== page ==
Mystery Men #10 (May 1940) Wing Turner, art by Jack Kirby
I recently posted on a couple of stories Simon and Kirby did for Prize Comics early in their collaboration (Ted O’Neil). Flying stories were not a big part of Simon and Kirby repertoire (but see The Milton Caniff Connection) and so I thought I would write about an earlier pilot story, Wing Turner from Mystery Men #10 (May 1940). I had previously written about this story (Early Jack Kirby, Chapter 2, Working for Fox) but my emphasis was on Kirby characterization and not on the flying. This Wing Turner story and another feature for Science Comics #4 were done at about the same time that Jack first met Joe Simon. Joe had just joined Fox as their first editor. Previously Fox Comics used Eisner and Iger to produce their comic books but that outfit was dropped and Simon was hired to set up a bullpen. It was a difficult task and one technique used was to advertise for Iger and Eisner artists that had previously worked on the comics (most signatures in the comics were aliases).
As I said, these two features from May were the only work the Jack did for Fox comic books. Kirby’s primary job at Fox was the Blue Beetle syndication strips the earliest of which was dated January 8. This may seem to greatly predate the two Fox comic book features but that is misleading because of the way the two publication forms released. Uncolored syndication strips were typically created about 4 to 6 weeks before publication but comic books were cover dated about two months later then their actually release date. Further for comic books it typically took a month or more to create the art, a month for the printer and a month for the distribution. This meant that the work on a comic book started 5 or 6 months before the cover date. Do the math and you will find that the Blue Beetle syndication strip was done about a month before the 2 comic book features. However there is a caveat to this calculation; the initial work for a previously unpublished syndication strip is often done even further weeks in advance to give it time to be marketed to different newspaper publishers. So Jack was already working at Fox when Joe arrived, if only for at least month or so.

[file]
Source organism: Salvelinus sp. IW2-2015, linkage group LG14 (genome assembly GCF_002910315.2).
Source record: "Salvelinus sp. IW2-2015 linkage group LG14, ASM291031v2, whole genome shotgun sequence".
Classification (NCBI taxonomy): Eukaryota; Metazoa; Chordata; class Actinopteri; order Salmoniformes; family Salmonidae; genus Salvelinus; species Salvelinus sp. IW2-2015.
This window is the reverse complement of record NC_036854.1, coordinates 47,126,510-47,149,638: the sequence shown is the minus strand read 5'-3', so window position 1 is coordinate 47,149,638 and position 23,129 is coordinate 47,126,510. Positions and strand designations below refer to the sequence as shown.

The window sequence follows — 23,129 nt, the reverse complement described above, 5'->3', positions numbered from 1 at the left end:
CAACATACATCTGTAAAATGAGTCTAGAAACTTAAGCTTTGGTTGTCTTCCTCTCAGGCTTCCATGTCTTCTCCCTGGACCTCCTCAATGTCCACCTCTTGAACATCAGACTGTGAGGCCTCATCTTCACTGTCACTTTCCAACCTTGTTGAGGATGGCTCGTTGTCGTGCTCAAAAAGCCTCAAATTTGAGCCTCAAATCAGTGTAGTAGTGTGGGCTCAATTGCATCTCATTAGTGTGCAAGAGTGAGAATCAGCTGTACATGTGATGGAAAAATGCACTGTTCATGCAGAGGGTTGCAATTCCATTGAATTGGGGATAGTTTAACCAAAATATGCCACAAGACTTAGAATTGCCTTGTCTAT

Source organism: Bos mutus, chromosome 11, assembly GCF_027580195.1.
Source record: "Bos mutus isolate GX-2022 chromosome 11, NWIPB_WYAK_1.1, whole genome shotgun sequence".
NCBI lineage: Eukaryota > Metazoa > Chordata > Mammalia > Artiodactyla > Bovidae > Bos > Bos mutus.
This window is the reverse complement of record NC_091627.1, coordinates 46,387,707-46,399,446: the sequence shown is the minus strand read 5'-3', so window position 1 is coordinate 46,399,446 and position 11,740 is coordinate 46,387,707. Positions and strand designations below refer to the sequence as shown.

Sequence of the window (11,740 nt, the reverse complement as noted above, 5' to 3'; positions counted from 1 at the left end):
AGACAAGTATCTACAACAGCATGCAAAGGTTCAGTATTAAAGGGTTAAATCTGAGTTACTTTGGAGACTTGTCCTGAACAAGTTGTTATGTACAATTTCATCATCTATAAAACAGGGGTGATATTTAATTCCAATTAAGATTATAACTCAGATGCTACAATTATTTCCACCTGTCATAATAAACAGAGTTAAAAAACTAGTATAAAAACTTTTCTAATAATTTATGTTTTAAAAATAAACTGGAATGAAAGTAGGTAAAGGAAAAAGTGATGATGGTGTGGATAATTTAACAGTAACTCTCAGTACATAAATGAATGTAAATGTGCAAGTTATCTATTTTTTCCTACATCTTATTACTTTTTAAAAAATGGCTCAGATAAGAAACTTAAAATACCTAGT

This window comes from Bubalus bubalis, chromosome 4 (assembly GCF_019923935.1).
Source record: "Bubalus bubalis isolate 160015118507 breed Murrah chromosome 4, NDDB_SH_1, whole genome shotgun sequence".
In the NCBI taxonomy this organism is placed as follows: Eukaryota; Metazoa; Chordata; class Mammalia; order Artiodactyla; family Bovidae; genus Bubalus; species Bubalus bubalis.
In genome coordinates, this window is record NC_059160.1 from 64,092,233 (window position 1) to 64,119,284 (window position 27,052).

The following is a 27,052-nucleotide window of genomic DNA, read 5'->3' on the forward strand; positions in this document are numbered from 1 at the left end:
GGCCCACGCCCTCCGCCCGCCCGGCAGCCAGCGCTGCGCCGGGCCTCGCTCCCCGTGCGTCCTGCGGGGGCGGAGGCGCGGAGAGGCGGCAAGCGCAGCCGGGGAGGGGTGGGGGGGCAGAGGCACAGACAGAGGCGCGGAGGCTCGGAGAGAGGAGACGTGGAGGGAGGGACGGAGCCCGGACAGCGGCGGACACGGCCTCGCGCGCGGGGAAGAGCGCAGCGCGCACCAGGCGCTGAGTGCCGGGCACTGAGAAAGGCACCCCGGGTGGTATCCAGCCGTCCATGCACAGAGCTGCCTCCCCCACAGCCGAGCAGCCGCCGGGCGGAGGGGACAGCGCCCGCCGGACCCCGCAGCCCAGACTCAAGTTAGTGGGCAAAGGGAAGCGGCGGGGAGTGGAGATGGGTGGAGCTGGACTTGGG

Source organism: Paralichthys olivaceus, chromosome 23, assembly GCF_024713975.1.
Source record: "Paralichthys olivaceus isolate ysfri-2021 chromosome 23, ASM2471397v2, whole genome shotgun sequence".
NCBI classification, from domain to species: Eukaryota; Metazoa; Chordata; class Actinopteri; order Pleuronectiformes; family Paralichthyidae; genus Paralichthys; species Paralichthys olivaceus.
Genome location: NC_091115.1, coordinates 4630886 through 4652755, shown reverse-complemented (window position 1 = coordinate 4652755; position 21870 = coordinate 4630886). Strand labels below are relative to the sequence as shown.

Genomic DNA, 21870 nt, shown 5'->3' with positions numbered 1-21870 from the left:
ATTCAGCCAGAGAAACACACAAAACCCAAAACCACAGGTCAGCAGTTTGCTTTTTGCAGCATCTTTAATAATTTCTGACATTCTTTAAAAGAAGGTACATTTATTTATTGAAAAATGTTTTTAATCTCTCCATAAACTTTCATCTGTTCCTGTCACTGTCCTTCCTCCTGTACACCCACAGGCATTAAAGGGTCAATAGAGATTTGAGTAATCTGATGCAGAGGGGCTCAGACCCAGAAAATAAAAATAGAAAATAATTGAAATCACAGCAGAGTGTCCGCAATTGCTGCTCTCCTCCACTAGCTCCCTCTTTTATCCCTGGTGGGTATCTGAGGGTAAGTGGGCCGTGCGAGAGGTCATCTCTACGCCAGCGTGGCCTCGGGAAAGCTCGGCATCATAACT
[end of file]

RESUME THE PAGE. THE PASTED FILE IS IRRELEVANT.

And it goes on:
Frankly most of the Fox artists, or at least the ones who provided work after Fox stopped using Eisner and Iger’s studio, are rather uninspiring. Even though Kirby had not yet reached his full potential, he still seemed a much better artist then anybody else that appeared in the Fox comics. Why only two features and why only when Joe Simon just started? Didn’t Joe not like Jack’s work? Well we can confidently say that Joe admired Jack’s art right from the start since he would very shortly have Kirby helping with Blue Bolt, a feature for another comic book publisher. Probably the problem was the Blue Beetle syndication strip that Kirby was working on. Victor Fox had managed to get the Blue Beetle on the radio and probably had high hopes to succeed with it as a syndication strip as well. At the time syndications trips were big money, assuming the strip was picked up by enough newspapers. So Victor Fox would likely have wanted Kirby to devote his time to the Blue Beetle strip. However Fox probably relented to Kirby doing comics as well for the May issues because it simply was not possible for Simon to find artists quick enough. Once the bullpen was set up it was back to Blue Beetle strip for Jack, or at least as far as Victor Fox was concerned. Kirby did not let that stop him because he had already started moonlighting for another comic book publisher.
The Simon and Kirby collaboration had not yet formed so Wing Turner was strictly a Jack Kirby piece. Even more so because Jack not only penciled it but also did the script, lettering and inking. Of course even at this point Jack was doing top rate art. Still the Wing Turner work is just not nearly as exciting as the Ted O’Neil stories done just 7 months later. Partly this was due to the different plots and the very short length of the Wing Turner story (3 pages), but part was that Jack’s just got better even in such a short period of time. Note the use of both close and more distant views. However, while we can see the pilot in the last panel we cannot see his face. This may have been more realistic, but the use of expressions in Ted O’Neil was one of the devices by which Kirby was able to add excitement to the aerial scenes.